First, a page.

Elder law attorney –

Elder law attorneys focus on the legal needs of older adults and have a special knowledge of the law as it pertains to estate and Medicaid planning, alternative decision making, and long-term care needs.

PEG Tube –

A PEG-tube is a feeding tube placed in the patient’s stomach to feed the patient liquid food. Often PEG-tubes are put in place when the elder care patient is having difficulty swallowing.

Foley Catheter –

A Foley catheter is a tube placed in urinary bladder and hooked to bag that voids urine.

Geriatrics –

The branch of medicine that focuses on providing health care for older adults and the treatment of diseases associated with the aging process.

Geriatrician –

A physician who specialises in the care of older adults, primarily those who are frail and have complex medical and social problems.

Geriatric Care Manager –

A person with a background in nursing, social work, psychology, gerontology or other human services field, who has knowledge about the needs of and services available for older adults. A geriatric care manager coordinates (plans) and monitors (watches over) a person’s care. He or she also keeps in contact with family members about the person’s needs and how their loved one is doing. Most geriatric care managers are privately paid and usually not covered by private insurance. Some long-term care insurance companies use care managers to assess the individual’s need for services and arrange for the needed services.

Health Care Proxy –

A legal document that allows you to declare someone who can make health care decisions for you in the event that you are not capable of making them yourself.

Home Health Aide (HHA) –

Provides personal care and some household services under the direction of a nurse from a home health agency. HHAs are able to assist with transfers, bathing, and ostomy care. They cannot administer medications or injections.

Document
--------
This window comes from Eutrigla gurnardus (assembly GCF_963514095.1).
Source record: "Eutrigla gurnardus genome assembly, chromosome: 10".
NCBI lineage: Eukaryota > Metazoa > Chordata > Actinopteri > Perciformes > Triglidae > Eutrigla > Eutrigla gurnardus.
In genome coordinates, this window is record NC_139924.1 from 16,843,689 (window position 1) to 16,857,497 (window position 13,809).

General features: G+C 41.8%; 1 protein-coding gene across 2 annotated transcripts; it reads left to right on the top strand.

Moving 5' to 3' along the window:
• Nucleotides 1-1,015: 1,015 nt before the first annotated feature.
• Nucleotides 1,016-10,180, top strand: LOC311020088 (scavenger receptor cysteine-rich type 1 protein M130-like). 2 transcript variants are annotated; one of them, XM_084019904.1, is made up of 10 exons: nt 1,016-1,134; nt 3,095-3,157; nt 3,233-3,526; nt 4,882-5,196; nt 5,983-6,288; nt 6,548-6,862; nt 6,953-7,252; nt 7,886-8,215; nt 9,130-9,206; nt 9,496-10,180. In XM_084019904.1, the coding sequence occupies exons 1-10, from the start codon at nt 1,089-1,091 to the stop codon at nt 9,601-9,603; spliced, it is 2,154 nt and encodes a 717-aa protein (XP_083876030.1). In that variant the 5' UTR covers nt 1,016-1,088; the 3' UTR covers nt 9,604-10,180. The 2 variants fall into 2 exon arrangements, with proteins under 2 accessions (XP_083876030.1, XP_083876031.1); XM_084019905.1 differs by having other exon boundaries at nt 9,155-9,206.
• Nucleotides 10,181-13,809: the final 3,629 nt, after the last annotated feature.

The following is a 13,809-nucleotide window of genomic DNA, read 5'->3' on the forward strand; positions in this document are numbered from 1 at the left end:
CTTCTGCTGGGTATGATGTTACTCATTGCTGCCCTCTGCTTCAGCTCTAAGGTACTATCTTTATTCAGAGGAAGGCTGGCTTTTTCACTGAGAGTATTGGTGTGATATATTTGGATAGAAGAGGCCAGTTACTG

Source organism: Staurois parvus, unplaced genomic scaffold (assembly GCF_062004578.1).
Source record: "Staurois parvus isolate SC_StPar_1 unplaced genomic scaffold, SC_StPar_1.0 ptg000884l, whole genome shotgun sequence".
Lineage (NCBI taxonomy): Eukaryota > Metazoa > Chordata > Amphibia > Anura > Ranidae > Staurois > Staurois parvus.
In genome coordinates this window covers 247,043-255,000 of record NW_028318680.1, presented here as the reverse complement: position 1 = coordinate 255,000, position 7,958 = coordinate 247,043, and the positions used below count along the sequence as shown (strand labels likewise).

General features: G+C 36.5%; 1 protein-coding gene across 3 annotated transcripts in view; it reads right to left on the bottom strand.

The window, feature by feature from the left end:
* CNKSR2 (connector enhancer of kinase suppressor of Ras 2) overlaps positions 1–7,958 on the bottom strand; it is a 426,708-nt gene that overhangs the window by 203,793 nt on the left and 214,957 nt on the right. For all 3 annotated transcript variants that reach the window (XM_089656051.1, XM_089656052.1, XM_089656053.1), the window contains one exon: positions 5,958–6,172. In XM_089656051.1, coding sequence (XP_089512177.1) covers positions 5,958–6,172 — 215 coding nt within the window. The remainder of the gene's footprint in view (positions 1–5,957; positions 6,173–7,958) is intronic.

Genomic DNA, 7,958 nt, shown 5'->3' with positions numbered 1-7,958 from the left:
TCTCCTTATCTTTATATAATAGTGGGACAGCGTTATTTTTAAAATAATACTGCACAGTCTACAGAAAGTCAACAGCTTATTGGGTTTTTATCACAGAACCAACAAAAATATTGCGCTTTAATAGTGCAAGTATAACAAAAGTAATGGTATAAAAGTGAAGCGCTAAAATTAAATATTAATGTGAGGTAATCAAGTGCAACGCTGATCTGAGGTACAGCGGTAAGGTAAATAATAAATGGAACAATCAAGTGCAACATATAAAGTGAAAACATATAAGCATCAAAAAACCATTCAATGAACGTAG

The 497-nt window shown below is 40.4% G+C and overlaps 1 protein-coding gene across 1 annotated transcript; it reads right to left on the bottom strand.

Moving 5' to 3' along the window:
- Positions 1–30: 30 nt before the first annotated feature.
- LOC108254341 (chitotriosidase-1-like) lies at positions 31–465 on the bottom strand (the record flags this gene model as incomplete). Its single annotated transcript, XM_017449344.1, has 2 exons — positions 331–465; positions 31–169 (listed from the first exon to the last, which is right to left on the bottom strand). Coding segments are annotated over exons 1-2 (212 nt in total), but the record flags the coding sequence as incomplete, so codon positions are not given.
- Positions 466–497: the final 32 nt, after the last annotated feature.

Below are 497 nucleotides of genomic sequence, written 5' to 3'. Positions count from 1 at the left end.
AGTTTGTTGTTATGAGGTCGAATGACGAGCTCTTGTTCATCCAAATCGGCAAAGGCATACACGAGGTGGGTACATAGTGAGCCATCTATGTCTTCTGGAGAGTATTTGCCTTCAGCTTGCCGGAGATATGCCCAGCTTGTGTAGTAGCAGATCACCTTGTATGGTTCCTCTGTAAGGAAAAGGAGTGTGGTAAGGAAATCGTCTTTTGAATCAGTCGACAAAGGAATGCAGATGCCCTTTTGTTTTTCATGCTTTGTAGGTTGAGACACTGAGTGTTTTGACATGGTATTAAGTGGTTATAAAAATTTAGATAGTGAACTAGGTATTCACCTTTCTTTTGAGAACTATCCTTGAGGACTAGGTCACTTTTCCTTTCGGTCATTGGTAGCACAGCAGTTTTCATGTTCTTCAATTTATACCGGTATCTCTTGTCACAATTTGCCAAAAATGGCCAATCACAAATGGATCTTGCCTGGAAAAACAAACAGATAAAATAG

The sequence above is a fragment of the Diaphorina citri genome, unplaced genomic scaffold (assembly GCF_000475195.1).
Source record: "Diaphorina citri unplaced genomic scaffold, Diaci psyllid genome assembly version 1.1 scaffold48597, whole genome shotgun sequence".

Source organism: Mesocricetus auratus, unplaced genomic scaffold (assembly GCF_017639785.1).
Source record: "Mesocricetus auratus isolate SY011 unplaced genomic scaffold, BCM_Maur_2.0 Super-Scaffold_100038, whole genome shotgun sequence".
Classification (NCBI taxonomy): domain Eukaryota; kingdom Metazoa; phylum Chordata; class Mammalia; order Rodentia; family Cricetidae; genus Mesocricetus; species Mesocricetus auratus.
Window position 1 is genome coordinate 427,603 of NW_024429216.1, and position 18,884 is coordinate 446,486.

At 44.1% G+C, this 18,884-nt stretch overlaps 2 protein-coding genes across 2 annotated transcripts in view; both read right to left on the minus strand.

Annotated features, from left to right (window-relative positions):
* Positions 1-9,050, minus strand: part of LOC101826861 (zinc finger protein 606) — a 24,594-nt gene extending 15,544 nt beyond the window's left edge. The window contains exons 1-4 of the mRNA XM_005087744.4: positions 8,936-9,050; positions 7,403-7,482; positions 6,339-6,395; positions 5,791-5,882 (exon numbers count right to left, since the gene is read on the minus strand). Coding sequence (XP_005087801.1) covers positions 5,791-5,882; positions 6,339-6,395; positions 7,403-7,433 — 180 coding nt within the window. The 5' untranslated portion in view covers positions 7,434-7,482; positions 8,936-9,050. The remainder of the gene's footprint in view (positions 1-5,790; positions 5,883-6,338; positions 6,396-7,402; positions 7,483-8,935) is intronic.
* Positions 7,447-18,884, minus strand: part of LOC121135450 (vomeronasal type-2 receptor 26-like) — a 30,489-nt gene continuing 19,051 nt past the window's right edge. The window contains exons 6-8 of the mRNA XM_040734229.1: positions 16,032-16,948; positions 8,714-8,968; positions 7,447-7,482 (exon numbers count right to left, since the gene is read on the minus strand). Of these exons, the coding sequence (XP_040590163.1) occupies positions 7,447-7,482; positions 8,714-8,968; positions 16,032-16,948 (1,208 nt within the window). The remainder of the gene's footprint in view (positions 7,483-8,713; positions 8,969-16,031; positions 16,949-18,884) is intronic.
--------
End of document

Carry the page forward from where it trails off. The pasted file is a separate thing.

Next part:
Home Health Care –

Skilled services in the home including nursing, physical therapy, occupational therapy, speech therapy, and home health aides.

Hospice –

Care that addresses the physical, spiritual, emotional, psychological, social, financial, and legal needs of the dying patient and his/her family. A concept that refers to enhancing the dying person’s quality of life. Hospice care can be given in the home, a special hospice facility, or a combination of both.

Independent Elderly Housing –

Apartments that have been allocated for older adults and people with disabilities. They can, but don’t necessarily, have organised services such as meal sites and activities. They often include some social work coverage, emergency call buttons inside the apartment, and bathrooms that include equipment such as grab bars.

Incontinence –

Loss of bladder (urine) or bowel movement control. This condition can be transient, intermittent or permanent. Incontinence nurse specialists and physicians can diagnose the kind of incontinence that is present and suggest ways to effectively manage the situation through exercises and timed toileting programs.

Legal Guardian –

A court appointed individual responsible for the financial and physical well-being of a person deemed incompetent.

Living Will –

A document (not legally binding in India) that spells out one’s wishes for end of life care.

Long-Term Care Insurance –

Insurance that can cover the expenses of home care, assisted living facilities, and long-term care. Every policy is different and not all policies provide benefits for all services.


Licensed Practical Nurses or Licensed Vocational Nurses have one to two years of technical training. They assist RNs (see definition of Registered Nurses) with data collection, care planning and monitoring residents’ conditions. They are licensed to administer medications and treatments, transcribe physician orders, etc. Most of the licensed nurses working in nursing homes are LPNs or LVNs, especially on the evening and night shifts.

Meals on Wheels –

Provide nutritious hot meals to older adults who are homebound. The meals are delivered for a nominal fee.

Medicaid –

A joint federal/state program that pays for health care for individuals and families with low incomes and low assets. Coverage and eligibility requirements vary from state to state. Medicaid is the primary payer of nursing home care. Some states also offer some home and community-based long-term care services for eligible individuals through their Medicaid programs. These additional services are at the option of the state and are not mandated by federal law. (Pertaining to US and Not applicable to India)

Medicare –